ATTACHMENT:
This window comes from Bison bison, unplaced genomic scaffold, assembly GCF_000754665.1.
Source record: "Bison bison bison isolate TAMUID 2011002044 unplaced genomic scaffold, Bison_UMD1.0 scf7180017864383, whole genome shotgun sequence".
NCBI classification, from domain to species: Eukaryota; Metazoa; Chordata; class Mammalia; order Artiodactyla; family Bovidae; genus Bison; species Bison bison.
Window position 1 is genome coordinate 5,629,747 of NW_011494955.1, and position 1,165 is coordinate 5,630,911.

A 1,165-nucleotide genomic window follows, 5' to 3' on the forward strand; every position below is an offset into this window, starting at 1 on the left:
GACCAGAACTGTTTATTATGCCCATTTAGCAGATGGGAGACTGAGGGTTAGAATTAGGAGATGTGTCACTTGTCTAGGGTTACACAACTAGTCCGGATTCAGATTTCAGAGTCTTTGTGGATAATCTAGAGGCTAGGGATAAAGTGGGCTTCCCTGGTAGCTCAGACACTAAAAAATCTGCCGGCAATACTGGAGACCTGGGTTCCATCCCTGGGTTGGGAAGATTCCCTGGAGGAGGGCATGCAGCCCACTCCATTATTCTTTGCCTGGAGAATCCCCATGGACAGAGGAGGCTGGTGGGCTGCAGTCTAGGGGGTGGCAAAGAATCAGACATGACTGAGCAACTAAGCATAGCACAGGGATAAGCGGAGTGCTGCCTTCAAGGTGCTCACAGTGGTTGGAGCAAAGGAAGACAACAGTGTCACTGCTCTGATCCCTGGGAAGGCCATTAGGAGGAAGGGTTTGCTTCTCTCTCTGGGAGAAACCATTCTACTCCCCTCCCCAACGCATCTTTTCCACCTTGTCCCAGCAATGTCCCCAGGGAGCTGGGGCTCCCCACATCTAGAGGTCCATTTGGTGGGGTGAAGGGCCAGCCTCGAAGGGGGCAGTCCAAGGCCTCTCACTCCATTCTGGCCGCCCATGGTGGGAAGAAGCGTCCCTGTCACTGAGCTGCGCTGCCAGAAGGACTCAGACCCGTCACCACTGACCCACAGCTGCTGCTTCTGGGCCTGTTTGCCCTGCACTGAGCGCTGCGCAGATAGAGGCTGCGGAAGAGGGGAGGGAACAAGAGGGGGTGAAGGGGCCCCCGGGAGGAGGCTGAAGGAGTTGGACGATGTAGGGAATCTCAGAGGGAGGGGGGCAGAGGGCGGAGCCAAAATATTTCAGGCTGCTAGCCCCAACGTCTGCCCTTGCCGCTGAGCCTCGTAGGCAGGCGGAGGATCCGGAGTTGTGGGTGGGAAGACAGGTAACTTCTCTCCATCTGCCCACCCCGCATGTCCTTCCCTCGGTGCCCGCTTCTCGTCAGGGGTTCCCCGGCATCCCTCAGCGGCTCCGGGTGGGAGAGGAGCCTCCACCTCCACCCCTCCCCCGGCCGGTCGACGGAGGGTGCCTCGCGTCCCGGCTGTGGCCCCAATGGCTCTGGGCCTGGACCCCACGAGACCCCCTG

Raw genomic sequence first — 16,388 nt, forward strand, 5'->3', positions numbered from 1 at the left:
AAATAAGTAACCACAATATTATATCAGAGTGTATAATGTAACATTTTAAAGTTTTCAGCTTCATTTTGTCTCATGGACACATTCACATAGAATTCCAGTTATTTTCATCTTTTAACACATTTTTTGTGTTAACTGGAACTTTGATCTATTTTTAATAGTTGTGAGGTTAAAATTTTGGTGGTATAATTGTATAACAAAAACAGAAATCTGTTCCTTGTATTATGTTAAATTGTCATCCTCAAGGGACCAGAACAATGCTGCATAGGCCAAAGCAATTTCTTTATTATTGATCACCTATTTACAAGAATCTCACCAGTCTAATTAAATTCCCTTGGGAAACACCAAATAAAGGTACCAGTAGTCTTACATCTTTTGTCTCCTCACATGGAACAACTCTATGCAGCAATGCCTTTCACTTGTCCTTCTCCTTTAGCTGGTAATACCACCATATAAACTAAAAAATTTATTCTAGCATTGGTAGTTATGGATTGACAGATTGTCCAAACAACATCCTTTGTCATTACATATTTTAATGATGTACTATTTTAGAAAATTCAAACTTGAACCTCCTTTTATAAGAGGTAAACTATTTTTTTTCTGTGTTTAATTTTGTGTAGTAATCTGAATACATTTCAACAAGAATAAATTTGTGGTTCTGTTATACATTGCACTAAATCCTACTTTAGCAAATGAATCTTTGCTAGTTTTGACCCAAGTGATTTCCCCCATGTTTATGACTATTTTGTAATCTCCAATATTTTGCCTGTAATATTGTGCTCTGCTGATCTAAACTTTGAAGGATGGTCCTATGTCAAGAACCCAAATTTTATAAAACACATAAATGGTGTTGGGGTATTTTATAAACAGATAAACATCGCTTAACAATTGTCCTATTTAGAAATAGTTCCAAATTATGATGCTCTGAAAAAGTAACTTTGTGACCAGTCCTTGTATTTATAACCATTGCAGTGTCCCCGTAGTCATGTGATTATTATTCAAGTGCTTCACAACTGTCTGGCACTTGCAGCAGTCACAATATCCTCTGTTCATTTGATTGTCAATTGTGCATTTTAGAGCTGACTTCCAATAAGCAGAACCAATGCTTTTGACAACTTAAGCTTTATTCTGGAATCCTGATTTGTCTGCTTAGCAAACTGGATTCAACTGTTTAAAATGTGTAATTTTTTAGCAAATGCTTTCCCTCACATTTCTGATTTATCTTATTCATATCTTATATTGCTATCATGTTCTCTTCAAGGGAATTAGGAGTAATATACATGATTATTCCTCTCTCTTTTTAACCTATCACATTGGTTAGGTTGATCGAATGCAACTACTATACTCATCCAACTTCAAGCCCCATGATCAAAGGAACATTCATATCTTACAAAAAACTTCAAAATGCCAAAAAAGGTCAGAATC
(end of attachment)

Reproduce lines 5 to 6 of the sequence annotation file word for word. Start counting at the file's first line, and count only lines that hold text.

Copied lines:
A 1,165-nucleotide genomic window follows, 5' to 3' on the forward strand; every position below is an offset into this window, starting at 1 on the left:
GACCAGAACTGTTTATTATGCCCATTTAGCAGATGGGAGACTGAGGGTTAGAATTAGGAGATGTGTCACTTGTCTAGGGTTACACAACTAGTCCGGATTCAGATTTCAGAGTCTTTGTGGATAATCTAGAGGCTAGGGATAAAGTGGGCTTCCCTGGTAGCTCAGACACTAAAAAATCTGCCGGCAATACTGGAGACCTGGGTTCCATCCCTGGGTTGGGAAGATTCCCTGGAGGAGGGCATGCAGCCCACTCCATTATTCTTTGCCTGGAGAATCCCCATGGACAGAGGAGGCTGGTGGGCTGCAGTCTAGGGGGTGGCAAAGAATCAGACATGACTGAGCAACTAAGCATAGCACAGGGATAAGCGGAGTGCTGCCTTCAAGGTGCTCACAGTGGTTGGAGCAAAGGAAGACAACAGTGTCACTGCTCTGATCCCTGGGAAGGCCATTAGGAGGAAGGGTTTGCTTCTCTCTCTGGGAGAAACCATTCTACTCCCCTCCCCAACGCATCTTTTCCACCTTGTCCCAGCAATGTCCCCAGGGAGCTGGGGCTCCCCACATCTAGAGGTCCATTTGGTGGGGTGAAGGGCCAGCCTCGAAGGGGGCAGTCCAAGGCCTCTCACTCCATTCTGGCCGCCCATGGTGGGAAGAAGCGTCCCTGTCACTGAGCTGCGCTGCCAGAAGGACTCAGACCCGTCACCACTGACCCACAGCTGCTGCTTCTGGGCCTGTTTGCCCTGCACTGAGCGCTGCGCAGATAGAGGCTGCGGAAGAGGGGAGGGAACAAGAGGGGGTGAAGGGGCCCCCGGGAGGAGGCTGAAGGAGTTGGACGATGTAGGGAATCTCAGAGGGAGGGGGGCAGAGGGCGGAGCCAAAATATTTCAGGCTGCTAGCCCCAACGTCTGCCCTTGCCGCTGAGCCTCGTAGGCAGGCGGAGGATCCGGAGTTGTGGGTGGGAAGACAGGTAACTTCTCTCCATCTGCCCACCCCGCATGTCCTTCCCTCGGTGCCCGCTTCTCGTCAGGGGTTCCCCGGCATCCCTCAGCGGCTCCGGGTGGGAGAGGAGCCTCCACCTCCACCCCTCCCCCGGCCGGTCGACGGAGGGTGCCTCGCGTCCCGGCTGTGGCCCCAATGGCTCTGGGCCTGGACCCCACGAGACCCCCTG